Number of Source Documents

Not stated

Methods Used to Assess the Quality and Strength of the Evidence

Weighting According to a Rating Scheme (Scheme Given)

Rating Scheme for the Strength of the Evidence

Levels of Evidence

1++: High quality meta-analyses, systematic reviews of randomised controlled trials (RCTs), or RCTs with a very low risk of bias

1+: Well-conducted meta-analyses, systematic reviews of RCTs, or RCTs with a low risk of bias

1-: Meta-analyses, systematic reviews of RCTs, or RCTs with a high risk of bias

2++: High quality systematic reviews of case control or cohort studies
High quality case control or cohort studies with a very low risk of confounding or bias and a high probability that the relationship is causal

2+: Well-conducted case control or cohort studies with a low risk of confounding or bias and a moderate probability that the relationship is causal

2-: Case control or cohort studies with a high risk of confounding or bias and a significant risk that the relationship is not causal

3: Non-analytic studies (e.g. case reports, case series)

4: Expert opinion

Methods Used to Analyze the Evidence

Review of Published Meta-Analyses
Systematic Review with Evidence Tables

Description of the Methods Used to Analyze the Evidence

Once papers have been selected as potential sources of evidence, the methodology used in each study is assessed to ensure its validity. The result of this assessment will affect the level of evidence allocated to the paper, which will in turn influence the grade of recommendation that it supports.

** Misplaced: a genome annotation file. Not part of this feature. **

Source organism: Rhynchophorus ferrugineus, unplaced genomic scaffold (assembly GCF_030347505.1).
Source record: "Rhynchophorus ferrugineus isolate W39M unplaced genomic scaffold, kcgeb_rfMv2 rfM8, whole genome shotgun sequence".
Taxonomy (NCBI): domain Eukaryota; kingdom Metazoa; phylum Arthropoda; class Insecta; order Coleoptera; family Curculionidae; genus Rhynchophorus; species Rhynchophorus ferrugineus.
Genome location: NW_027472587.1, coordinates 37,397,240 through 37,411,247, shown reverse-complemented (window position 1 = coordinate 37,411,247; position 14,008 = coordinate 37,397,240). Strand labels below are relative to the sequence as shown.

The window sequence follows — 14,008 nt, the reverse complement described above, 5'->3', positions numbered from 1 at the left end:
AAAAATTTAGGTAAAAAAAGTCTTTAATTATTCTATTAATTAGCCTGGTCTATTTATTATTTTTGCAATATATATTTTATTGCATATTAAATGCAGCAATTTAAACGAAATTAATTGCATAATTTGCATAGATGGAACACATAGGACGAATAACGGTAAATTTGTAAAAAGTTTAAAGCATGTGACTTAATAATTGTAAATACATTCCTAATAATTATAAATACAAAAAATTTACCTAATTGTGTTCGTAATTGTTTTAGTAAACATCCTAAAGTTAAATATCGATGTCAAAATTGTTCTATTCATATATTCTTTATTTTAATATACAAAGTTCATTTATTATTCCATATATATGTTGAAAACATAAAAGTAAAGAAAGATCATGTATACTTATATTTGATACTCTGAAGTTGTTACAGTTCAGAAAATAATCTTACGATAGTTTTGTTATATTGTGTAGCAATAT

The methodological assessment is based on a number of key questions that focus on those aspects of the study design that research has shown to have a significant influence on the validity of the results reported and conclusions drawn. These key questions differ between study types, and a range of checklists is used to bring a degree of consistency to the assessment process. Scottish Intercollegiate Guidelines Network (SIGN) has based its assessments on the MERGE (Method for Evaluating Research and Guideline Evidence) checklists developed by the New South Wales Department of Health, which have been subjected to wide consultation and evaluation. These checklists were subjected to detailed evaluation and adaptation to meet SIGN's requirements for a balance between methodological rigour and practicality of use.

The assessment process inevitably involves a degree of subjective judgment. The extent to which a study meets a particular criterion - e.g., an acceptable level of loss to follow up - and, more importantly, the likely impact of this on the reported results from the study will depend on the clinical context. To minimise any potential bias resulting from this, each study must be evaluated independently by at least two group members. Any differences in assessment should then be discussed by the full group. Where differences cannot be resolved, an independent reviewer or an experienced member of SIGN Executive staff will arbitrate to reach an agreed quality assessment.

Evidence Tables

Evidence tables are compiled by SIGN executive staff based on the quality assessments of individual studies provided by guideline development group members. The tables summarise all the validated studies identified from the systematic literature review relating to each key question. They are presented in a standard format to make it easier to compare results across studies, and will present separately the evidence for each outcome measure used in the published studies. These evidence tables form an essential part of the guideline development record and ensure that the basis of the guideline development group's recommendations is transparent.